On Crawford's retirement Roberts assumed the office of ICTU general secretary (1966–81). Thus heading congress for thirty-six years – the longest tenure by a chief official of a national trade-union centre in the world – he was among the most influential trade-union leaders in Irish history. Attending thirty-five annual congresses and many special conferences, he customarily presented the executive council's position on major policy matters, and outlined the main developments of concern to the trade union movement. During the 1960s he entered a number of bodies associated with the new era of economic planning and consultation. Closely involved in the establishment in 1959 of the Irish National Productivity Committee (latterly the Irish Productivity Centre), he was several times chairman of the body. He sat on the National Industrial and Economic Council, the planning advisory body established in 1963 under the second programme for economic development. He was a director of Irish Sugar, an early instance of trade-union representation on the board of a state company.
Amid an upsurge of industrial unrest, culminating in the bitter maintenance strike of 1969, Roberts spearheaded efforts by moderate trade unionism to secure industrial peace. He was chief architect of a new policy on picketing that, distinguishing between a picket line intended to enforce an all-out strike, and thus to be respected by all trade unionists, and an informational picket meant to be observed only by the workers directly concerned, stipulated that notice for an all-out strike and picket must be granted by congress, not by the individual trade union. Adopted at the 1970 annual conference, the new policy coincided with the first centralised national wage agreement, which limited the areas within which industrial dispute could legitimately occur, and represented the primacy of a ‘new unionism’ of tripartite collaboration with employers and government over the traditional unionism of adversarial confrontation. Joint secretary of the Employer Labour Conference on its reconstitution in 1970, Roberts was intimately involved in negotiating the successive national wage agreements of the 1970s, and the two more comprehensive national understandings on social and economic development (1979–80). The latter brought the collaborative approach to a new level, involving the trade unions in formulation of policy over a wide range of economic and social affairs, encompassing employment, investment, taxation, social insurance, health, pensions, education, and housing. At his last annual conference as general secretary (1981), Roberts signalled that the hardening attitudes of employers and the accession of the Fine Gael–Labour coalition government presaged the imminent collapse of tripartite collaboration, and warned against determination of economic and social policy by ‘a flock of economists’ (Nevin, 385).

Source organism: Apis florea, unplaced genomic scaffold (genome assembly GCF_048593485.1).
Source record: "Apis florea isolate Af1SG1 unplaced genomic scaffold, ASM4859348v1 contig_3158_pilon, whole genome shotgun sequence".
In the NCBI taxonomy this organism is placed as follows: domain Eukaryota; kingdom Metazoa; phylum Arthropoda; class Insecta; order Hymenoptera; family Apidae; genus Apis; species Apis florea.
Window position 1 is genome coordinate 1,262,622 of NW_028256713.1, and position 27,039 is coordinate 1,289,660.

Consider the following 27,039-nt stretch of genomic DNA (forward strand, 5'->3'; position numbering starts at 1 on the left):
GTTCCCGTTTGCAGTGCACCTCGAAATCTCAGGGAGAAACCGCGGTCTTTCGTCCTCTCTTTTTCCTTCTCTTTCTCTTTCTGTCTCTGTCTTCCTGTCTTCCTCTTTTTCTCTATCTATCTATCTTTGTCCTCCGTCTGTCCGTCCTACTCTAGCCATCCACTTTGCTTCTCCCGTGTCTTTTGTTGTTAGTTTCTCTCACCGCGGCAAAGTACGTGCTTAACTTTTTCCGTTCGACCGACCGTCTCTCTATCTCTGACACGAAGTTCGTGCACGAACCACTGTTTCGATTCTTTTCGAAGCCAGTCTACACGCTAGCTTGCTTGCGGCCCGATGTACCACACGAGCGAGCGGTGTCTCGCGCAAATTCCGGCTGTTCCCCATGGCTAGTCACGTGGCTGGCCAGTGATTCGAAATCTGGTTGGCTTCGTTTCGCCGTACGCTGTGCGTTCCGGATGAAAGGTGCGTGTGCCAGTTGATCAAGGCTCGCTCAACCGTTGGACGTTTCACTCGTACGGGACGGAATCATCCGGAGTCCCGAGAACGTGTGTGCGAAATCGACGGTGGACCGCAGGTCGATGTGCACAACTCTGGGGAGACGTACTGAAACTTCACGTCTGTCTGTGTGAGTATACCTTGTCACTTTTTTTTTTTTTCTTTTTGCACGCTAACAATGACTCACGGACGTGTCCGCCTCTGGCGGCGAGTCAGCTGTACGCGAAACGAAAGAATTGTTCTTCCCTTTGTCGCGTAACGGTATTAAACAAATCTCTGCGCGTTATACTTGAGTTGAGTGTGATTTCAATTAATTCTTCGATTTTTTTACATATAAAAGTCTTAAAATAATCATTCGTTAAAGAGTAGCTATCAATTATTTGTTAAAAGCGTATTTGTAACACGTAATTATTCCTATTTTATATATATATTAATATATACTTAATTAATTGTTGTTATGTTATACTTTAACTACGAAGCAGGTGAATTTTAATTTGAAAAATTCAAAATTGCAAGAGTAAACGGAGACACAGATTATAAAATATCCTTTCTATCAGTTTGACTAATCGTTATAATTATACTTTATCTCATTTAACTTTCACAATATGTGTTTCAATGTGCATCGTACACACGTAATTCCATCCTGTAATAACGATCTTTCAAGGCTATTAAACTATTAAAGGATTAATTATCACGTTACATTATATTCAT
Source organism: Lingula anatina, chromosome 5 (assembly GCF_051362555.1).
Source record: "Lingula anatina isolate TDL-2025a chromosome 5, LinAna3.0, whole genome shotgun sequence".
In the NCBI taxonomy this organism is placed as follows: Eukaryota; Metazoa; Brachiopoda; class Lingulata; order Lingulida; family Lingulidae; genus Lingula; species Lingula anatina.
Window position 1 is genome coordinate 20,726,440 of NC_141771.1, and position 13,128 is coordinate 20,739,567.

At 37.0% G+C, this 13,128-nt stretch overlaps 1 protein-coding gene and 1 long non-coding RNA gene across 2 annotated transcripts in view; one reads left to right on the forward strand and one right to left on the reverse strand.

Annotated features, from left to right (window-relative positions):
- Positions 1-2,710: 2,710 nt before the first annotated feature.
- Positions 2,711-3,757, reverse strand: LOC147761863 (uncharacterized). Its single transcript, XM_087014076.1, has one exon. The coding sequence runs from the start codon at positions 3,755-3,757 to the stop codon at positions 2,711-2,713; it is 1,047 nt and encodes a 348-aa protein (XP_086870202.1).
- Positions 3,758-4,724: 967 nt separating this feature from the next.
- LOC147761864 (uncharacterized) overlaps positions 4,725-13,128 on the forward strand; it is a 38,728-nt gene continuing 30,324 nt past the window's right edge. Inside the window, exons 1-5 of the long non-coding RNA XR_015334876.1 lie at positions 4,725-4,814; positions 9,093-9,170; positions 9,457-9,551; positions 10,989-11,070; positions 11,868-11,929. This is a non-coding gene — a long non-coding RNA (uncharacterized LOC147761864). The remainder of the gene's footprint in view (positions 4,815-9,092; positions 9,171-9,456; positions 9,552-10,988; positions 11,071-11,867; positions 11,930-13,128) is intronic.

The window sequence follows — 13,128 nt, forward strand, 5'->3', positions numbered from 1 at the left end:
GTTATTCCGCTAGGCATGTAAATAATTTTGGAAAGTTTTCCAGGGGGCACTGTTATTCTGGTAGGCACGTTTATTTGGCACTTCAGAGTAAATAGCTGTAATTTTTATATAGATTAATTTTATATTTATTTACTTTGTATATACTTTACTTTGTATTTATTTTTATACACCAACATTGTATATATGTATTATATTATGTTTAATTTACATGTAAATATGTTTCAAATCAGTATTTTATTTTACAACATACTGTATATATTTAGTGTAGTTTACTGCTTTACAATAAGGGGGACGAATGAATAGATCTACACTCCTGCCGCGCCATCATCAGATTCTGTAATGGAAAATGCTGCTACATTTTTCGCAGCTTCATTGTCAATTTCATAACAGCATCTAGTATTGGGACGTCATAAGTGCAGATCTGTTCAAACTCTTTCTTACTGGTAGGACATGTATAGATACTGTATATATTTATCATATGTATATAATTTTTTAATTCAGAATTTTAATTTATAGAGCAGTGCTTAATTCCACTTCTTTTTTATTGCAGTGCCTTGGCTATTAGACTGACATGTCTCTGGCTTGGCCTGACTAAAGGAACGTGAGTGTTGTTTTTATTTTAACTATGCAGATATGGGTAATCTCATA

Roberts thus presided over the definitive transformation of the Irish trade union movement from one embracing an ideology and praxis of class conflict, into a ‘social partner’, collaborating in the management of a capitalist economy. Yet he retained his vision of a socialist future, regarding the collaborative model as a vehicle for revolutionary change, by involving workers’ representatives in the formulation of social policy, while protecting weaker elements of the movement and other vulnerable social groups. ‘Stoic in his acceptance of the vagaries of democracy’ (McCarthy (1973), 93), he counselled patience in educating workers to share his vision of their potential.
Roberts sat on numerous government commissions, including the commission on emigration and other population problems (1948–54), the commission on workmen's compensation, and the Barra Ó Briain committee on ill treatment by gardaí. He served on the Capital Investment Advisory Committee and the National Economic and Social Council. For over twenty years he was Irish workers’ delegate to the international labour conference in Geneva. Awarded an honorary doctorate of laws by TCD (1977), he delivered many papers to scholarly and general audiences on statistical, economic, and social issues. On his retirement as congress general secretary at the end of 1981, he served as a rights commissioner (1982–6). He and his wife Nora had no children. He died 5 February 1986 at St Joseph's, Kilcroney, Bray, Co. Wicklow, and was buried two days later at a private funeral in Glencree, Co. Wicklow; a requiem mass was celebrated at St Michael's church, Dún Laoghaire, on 12 February.